Source: Capital Group, Women's financial futures: New financial philosophies taking shape post COVID-19, April 2021.

How to meet women where they are


White women and baby boomers tend to be more system connected, with 37% of white women and 48% of baby boomers indicating they consider financial professionals to be the most helpful source of information. The survey also shows being system connected correlates with increased financial stability. Affluent women, defined as any woman with between $500,000 and at least $2 million in assets, tend to be system connected and are likely to have a wider range of financial accounts and better access to financial professionals, employers and federal programs.


On the other hand, women of color and millennials tend to be more socially connected and seek advice online. Women in these groups seem to be in need of help, as many report feeling nervous and anxious about their finances. This presents an opportunity for financial professionals to engage with these underserved groups.


For women who seek information online, consider building out your social media presence:
 

  • Emphasize that while discussing finances may feel new and uncomfortable for them, it doesn’t for you — you’ve been helping clients achieve their financial goals for a number of years.
  • Ensure there is current information on financial topics available on your site. Many women use social media to find the answer to something specific, such as tax tables and credits, 401(k) deferral limits and emergency savings tips, to name a few.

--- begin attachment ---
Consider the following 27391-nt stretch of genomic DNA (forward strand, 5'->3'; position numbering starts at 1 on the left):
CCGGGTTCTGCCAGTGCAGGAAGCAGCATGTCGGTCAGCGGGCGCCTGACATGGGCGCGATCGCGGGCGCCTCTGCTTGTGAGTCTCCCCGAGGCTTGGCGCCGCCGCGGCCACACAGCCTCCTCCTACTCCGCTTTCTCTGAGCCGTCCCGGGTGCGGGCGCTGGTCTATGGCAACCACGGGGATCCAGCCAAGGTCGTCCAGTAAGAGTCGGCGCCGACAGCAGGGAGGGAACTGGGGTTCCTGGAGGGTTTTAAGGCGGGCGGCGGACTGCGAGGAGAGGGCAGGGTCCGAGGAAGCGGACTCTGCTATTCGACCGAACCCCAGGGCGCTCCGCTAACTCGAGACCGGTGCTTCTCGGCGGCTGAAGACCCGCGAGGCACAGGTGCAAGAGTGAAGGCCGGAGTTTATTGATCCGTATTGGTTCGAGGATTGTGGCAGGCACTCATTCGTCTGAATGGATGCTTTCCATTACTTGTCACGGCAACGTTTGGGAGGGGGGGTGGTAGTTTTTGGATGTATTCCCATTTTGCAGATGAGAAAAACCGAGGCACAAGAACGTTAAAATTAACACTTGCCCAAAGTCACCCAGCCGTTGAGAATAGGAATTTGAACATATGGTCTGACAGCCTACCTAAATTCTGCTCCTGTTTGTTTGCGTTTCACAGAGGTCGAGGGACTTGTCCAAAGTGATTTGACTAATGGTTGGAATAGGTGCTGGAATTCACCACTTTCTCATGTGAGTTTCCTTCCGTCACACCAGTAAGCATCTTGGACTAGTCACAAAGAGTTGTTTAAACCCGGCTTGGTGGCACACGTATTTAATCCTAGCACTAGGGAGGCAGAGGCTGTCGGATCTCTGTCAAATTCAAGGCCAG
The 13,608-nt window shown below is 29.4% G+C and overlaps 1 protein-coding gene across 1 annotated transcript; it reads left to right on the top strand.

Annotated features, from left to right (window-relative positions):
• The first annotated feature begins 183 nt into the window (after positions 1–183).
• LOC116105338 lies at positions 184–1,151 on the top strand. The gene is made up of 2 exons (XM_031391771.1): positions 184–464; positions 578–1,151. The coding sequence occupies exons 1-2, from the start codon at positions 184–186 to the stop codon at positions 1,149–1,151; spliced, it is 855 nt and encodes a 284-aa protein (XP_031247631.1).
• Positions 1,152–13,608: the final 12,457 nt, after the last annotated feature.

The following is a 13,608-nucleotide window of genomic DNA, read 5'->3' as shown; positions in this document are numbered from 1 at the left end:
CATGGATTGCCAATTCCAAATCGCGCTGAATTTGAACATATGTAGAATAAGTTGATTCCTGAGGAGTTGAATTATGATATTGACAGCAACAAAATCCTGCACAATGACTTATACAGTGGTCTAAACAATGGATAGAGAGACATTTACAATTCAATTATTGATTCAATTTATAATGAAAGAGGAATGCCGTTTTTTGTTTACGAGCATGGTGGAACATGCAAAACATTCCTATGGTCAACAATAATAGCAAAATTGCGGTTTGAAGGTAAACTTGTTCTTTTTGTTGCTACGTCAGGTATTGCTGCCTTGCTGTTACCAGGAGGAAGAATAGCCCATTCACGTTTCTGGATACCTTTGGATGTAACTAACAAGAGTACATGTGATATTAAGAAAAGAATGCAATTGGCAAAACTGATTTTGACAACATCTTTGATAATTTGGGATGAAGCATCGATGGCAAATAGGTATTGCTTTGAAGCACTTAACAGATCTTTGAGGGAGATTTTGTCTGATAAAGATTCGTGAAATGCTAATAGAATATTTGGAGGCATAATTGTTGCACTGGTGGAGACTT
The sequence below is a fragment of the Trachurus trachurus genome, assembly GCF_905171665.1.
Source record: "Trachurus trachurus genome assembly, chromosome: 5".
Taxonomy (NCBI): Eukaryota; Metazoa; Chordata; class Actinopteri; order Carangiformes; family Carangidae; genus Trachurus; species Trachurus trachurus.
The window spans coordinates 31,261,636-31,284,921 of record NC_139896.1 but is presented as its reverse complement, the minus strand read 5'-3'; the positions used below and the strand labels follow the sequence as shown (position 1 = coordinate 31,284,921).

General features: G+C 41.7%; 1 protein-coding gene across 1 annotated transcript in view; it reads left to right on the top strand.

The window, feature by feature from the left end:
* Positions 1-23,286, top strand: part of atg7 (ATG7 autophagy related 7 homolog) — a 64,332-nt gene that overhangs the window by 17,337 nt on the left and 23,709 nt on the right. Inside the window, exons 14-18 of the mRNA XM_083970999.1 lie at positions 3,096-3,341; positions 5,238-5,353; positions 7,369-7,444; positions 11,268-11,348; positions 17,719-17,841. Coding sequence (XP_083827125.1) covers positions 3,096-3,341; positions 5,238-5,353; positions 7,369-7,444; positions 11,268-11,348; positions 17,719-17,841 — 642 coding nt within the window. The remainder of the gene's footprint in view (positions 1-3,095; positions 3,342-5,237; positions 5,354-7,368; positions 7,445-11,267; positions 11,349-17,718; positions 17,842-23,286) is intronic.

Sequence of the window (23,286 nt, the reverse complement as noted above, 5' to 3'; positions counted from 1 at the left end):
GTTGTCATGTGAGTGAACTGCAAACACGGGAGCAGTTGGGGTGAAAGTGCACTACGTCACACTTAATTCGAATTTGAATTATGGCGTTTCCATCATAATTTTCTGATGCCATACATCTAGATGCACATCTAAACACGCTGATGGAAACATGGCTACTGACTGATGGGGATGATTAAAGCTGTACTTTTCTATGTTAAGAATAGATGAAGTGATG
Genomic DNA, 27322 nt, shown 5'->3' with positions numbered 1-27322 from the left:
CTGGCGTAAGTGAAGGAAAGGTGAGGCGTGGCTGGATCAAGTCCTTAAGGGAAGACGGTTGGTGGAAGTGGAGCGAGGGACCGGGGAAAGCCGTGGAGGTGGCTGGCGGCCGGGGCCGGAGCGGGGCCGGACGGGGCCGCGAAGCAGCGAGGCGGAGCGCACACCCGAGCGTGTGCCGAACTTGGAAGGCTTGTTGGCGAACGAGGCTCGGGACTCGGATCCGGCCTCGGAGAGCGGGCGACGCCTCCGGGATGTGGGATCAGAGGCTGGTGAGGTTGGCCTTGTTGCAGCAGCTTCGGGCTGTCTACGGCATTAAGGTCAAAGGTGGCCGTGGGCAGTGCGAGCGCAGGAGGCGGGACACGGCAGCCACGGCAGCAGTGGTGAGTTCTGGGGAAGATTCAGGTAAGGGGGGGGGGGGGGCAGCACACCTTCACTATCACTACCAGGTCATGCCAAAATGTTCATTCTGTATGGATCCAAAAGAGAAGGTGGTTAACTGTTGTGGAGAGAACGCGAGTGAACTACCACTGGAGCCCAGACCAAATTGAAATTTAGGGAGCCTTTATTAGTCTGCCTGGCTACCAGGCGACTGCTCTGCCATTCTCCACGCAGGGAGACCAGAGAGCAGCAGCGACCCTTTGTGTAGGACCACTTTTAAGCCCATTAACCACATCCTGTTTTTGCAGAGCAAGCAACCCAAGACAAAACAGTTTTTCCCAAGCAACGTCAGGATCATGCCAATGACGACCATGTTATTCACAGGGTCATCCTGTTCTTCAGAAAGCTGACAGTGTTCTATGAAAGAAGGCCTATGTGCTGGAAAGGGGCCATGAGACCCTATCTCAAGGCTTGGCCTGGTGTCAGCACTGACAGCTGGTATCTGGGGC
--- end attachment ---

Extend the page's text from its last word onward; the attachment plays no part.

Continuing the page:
• Promote a “monthly success story” that discusses a way you and/or a team member helped a client achieve a financial goal — both big (purchasing a home) and small (getting a 529 account started for their children). Be aware, however, that there are strict regulatory requirements related to marketing client experiences and testimonials; confer with your compliance department before promoting "success stories."
  • Have a series of short (60-90 seconds) videos available explaining financial topics — either done by you, a resource your firm promotes or reposting other credible content.

Winning with women: keys to engagement


This newfound openness surrounding financial topics gives financial professionals the opportunity to better engage with women. But to have a more meaningful dialogue, financial professionals should consider not just what information is communicated to women, but also how it is communicated.


To help win women clients now: